opinion

The AMA and U.S. electorate share a unity of purpose

A message to all physicians from AMA President Jeremy A. Lazarus, MD.

By Jeremy A. Lazarus, MD , a Denver psychiatrist and immediate past president of the AMA. Posted Nov. 26, 2012.

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As I reflect on the Interim Meeting, which took place just four days after the re-election of President Obama and five months after the U.S. Supreme Court decision upholding the Affordable Care Act, it appears to me that the American Medical Association and the American electorate are in agreement concerning the transformation of our health system.

As I see it, on Nov. 6, voters told members of Congress that we’re tired of gridlock and anxious to see them working together again. They also made it clear that implementation of the Affordable Care Act would continue.

Those messages were front and center at the AMA Interim Meeting in November, although when I had the chance, I reminded the House of Delegates that the ACA is only a first step toward real health system reform.

Nonetheless, I was proud to be present as this great body of America’s physicians joined together to reinforce our commitment to a better system of health care, one that embodies physician-led teams and a coherent and compassionate approach to Medicare and underserved patients.

Working through the democratic process, this House of Delegates enacted policies that impact the entire health care system and every patient — with every vote based on the assumption that we physicians remain in there, fighting for the kind of 21st-century health care that works best for physicians and patients.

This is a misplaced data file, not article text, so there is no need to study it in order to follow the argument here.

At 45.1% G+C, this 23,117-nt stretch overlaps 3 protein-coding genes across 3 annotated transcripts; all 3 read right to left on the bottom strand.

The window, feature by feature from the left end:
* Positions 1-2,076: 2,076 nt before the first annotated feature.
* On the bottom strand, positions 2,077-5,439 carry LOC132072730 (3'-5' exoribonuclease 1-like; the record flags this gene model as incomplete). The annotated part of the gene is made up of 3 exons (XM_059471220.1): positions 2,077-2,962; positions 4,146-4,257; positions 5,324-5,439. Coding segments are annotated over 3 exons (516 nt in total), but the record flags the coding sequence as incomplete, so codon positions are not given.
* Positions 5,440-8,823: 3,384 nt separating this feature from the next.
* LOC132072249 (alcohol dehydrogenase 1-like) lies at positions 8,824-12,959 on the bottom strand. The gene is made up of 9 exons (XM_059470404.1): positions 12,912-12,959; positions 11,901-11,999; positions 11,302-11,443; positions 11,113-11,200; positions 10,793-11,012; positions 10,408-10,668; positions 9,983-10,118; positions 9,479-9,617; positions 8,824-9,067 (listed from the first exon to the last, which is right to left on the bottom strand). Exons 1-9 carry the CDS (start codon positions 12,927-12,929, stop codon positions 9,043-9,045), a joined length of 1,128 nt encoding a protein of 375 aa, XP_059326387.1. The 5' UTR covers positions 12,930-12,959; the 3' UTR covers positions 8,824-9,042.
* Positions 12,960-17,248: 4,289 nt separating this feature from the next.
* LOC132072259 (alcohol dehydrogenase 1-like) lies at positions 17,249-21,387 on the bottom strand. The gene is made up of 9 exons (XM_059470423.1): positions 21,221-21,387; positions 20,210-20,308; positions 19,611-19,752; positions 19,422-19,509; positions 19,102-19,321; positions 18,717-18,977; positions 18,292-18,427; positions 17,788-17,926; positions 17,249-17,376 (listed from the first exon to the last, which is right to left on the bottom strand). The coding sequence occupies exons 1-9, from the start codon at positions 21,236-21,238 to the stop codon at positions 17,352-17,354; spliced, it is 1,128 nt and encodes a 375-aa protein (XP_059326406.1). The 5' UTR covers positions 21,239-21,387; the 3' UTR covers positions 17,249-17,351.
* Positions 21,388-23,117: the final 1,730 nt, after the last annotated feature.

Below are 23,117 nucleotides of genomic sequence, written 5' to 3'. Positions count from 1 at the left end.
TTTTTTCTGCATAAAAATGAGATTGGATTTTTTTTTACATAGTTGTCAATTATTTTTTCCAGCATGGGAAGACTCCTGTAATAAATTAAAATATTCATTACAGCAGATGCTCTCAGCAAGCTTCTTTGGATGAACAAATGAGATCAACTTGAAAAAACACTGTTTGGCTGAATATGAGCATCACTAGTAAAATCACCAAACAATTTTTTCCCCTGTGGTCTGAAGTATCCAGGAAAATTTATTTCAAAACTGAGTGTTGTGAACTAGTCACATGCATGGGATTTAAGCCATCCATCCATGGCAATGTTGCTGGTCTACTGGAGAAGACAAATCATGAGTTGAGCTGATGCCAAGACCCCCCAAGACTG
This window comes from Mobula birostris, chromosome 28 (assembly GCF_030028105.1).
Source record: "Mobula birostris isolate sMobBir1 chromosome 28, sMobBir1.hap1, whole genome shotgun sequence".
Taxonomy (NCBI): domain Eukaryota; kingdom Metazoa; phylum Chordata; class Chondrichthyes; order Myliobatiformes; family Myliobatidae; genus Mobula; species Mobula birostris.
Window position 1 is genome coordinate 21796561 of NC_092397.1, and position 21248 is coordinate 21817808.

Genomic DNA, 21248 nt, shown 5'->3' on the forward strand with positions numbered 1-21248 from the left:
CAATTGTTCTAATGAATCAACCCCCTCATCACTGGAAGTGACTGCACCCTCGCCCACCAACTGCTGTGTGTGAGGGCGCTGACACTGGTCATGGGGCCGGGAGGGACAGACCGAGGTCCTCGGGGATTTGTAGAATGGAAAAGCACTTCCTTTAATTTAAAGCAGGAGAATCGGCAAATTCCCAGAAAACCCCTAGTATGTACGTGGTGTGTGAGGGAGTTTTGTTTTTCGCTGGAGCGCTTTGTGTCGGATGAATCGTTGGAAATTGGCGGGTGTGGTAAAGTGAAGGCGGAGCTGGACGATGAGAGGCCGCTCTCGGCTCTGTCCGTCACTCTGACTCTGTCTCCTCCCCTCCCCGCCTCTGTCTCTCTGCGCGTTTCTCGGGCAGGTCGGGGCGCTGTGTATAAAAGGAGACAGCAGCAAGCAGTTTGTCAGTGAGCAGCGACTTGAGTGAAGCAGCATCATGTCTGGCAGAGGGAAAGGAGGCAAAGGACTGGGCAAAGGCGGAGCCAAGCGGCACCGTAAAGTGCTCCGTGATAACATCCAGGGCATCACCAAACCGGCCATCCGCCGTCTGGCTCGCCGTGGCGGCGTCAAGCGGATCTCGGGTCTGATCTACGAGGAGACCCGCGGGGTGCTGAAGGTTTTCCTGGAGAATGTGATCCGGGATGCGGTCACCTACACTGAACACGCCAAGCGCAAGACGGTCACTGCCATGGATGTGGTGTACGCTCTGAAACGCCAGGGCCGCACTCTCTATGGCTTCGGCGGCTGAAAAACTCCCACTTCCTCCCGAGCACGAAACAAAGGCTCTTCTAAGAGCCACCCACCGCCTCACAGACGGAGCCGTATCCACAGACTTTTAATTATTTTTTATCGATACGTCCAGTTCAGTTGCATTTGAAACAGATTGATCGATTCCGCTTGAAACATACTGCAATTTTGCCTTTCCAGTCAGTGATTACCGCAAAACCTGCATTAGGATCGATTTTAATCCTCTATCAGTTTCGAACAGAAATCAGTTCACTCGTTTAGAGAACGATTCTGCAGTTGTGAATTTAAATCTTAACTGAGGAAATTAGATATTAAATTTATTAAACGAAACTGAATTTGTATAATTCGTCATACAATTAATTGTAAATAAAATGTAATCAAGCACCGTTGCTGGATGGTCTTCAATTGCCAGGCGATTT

As we have in the past, the AMA will continue to focus our efforts on new and returning elected leaders on both sides of the aisle. We will continue our work to perfect the Affordable Care Act over the coming months. We also will remind those elected officials and policymakers that even the most skilled physician can’t cure social determinants of health like poverty, unemployment, and limited or no access to transportation, exercise resources or healthy food. And we will urge those elected officials to take this into consideration as they do their share in building a better, more equitable system.

One of the most critical emerging issues as we look to 2014 and full implementation of the ACA is one that was addressed and debated during the House of Delegates meeting in Hawaii — that of uninsured low-income individuals and those with incomes between 133% and 200% of the federal poverty level.

Under current law, states are empowered to create an alternative Basic Health Program separate and apart from Medicaid to cover these people. However, as HHS and the states have been moving toward implementation of these basic health plans, questions have arisen regarding the potential effects on patient care, physician payment and practice; on Medicaid and the new health insurance exchanges; and, most important, the patient-physician relationship. This one issue alone shows just how important it is that physicians be involved in the implementation process as states look to create these alternative programs.